Photos I upload to Instagram via my phone automatically get sent to Flickr via IFTTT now, so there’s two copies of those, and anything uploaded to Flickr subsequently gets added to Dropbox, which then downloads to my laptop, preserving another copy.

Of course, there are loads of photos on my laptop, thousands, going back years, that aren’t online anywhere and are therefore at risk should something happen to my computer! Hence, backups to a local device (an Apple Time Capsule). I ought to sort out a cloud backup service like Carbonite too.

So, the answer is backups and lots of them. Not just local ones, either, but in the cloud somewhere too just in case your own hardware fails. My other advice, if you’re worried about this stuff (don’t bother if not), is to have a play with something like WordPress, get some web hosting, try importing content into it. Even if you don’t tell anyone about it, use it as an archiving service – where pretty much everything is under your control.

In other words, own your own destiny wherever you can. Where you host stuff on the web, make sure you have a local copy; and try to have a copy of content you treasure in the cloud too, just in case. Services like Twitter, Facebook, Flickr, YouTube, Pinterest – all of them – don’t owe you anything and you shouldn’t trust them to always be there or to always do the right thing with your content.

Bookmarks for October 30th through December 10th

I find this stuff so that you don’t have to.

You can find all my bookmarks on Delicious. There is also even more stuff on my shared Google Reader page.

You can also see all the videos I think are worth watching at my video scrapbook.

Bookmarks for August 18th through September 8th

I find this stuff so that you don’t have to.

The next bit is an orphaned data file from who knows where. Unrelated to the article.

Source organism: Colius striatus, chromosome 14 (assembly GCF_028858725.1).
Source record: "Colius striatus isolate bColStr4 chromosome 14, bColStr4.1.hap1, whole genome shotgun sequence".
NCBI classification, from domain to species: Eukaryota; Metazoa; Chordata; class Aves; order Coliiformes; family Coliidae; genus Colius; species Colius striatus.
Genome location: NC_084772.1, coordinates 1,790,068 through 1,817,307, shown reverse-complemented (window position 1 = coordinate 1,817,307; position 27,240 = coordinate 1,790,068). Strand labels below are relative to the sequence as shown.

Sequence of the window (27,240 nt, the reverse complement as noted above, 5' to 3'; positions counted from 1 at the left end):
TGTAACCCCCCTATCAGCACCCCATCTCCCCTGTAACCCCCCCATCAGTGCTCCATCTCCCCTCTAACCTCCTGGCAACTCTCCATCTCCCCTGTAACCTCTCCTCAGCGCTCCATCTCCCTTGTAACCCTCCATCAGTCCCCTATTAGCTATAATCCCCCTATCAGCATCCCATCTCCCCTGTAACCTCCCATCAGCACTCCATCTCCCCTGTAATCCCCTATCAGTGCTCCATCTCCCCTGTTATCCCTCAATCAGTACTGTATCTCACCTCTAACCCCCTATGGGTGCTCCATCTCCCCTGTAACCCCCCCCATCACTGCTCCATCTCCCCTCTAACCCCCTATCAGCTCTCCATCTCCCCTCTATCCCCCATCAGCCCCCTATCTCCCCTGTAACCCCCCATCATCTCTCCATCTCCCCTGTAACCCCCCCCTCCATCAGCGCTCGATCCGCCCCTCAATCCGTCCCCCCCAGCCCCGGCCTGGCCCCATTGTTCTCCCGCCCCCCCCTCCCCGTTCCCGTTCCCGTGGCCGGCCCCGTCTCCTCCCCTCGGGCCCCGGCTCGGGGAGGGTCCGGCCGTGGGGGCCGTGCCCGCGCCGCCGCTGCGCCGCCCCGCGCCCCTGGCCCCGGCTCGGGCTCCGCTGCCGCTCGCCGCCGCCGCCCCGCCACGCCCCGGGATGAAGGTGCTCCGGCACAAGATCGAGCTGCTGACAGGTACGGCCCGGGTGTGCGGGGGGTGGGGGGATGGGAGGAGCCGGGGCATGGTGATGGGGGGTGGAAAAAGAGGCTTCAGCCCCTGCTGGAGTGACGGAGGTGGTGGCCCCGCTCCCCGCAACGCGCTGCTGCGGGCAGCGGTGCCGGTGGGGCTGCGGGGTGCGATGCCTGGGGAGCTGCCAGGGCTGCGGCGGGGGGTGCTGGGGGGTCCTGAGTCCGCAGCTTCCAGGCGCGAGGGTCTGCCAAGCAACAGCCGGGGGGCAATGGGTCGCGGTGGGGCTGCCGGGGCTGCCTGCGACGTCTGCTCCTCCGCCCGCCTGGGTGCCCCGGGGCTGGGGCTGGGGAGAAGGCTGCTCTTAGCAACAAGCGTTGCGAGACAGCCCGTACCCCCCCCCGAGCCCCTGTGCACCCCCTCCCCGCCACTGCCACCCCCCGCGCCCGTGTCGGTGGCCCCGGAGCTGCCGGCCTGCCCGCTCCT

• Civic Commons code-sharing initiative bids to reduce government IT costs – "Around the United States, city governments have created a multitude of software. Unfortunately, most of the time the code from those projects is not shared between municipalities, which results in duplication of effort and redundant, static software."
  • Anonymity, trust and openness on the social intranet – "In some organisations, the cloak of anonymity could help to establish the first part of that trust relationship, and reassure colleagues that leaders are, in fact, really listening; once it exists, it’s easier to step out of the shadows with a greater degree of trust and openness."
  • The end of history – "History will, of course, look after itself. It always has. But the future history of our time will be different from our histories of past times, and that will not be because we have an eye to the future, but because we are always relentless focused on the present."
  • Why aren’t we all working for Learning Organisations? – "…the authors suggest a way for managers to switch from a ‘command and control’ to a ‘systems thinking’ mindset in order to achieve genuine organisational learning."
  • Quixly – Cool way to host and deliver paid-for content, such as e-books.
  • Understanding Marin County’s $30 million ERP failure – It's not just UK government that cocks up IT projects.
  • Google Wave open source next steps: "Wave in a Box" – "We will expand upon the 200K lines of code we've already open sourced (detailed at waveprotocol.org) to flesh out the existing example Wave server and web client into a more complete application or "Wave in a Box.""
  • Should Governments Legislate a Preference for Open Source? – "It's easy to legislate a preference for Open Source, and difficult to implement a level playing field upon which Open Source and proprietary software could compete fairly. Thus, a number of governments have enacted the preference as an easy-to-legislate way of solving the problem, but I submit not optimally. Having a preference gives proprietary software an opening to portray themselves as the "injured party", when the reality is that historically there has been a preference for proprietary software in both legislation and internal process of government purchasers, and this still exists today."
  • Wiki life – "The point, in the end, is that Wikimedia by its DNA operates in public and benefits accrue — not just as product and engagement and promotion and distribution but also as strategy. That’s the next step in creating the truly public company or organization."
  • First Impressions: VaultPress (WordPress Backup) – Nice summary of the premium backup service for WordPress (sadly just in beta at the moment).
  • Sink or Swim – Donald Clark on the birth of Learning Pool and why the public sector needs it more than ever.
  • Damien Katz: Getting Your Open Source Project to 1.0 – Great notes on successful open source development.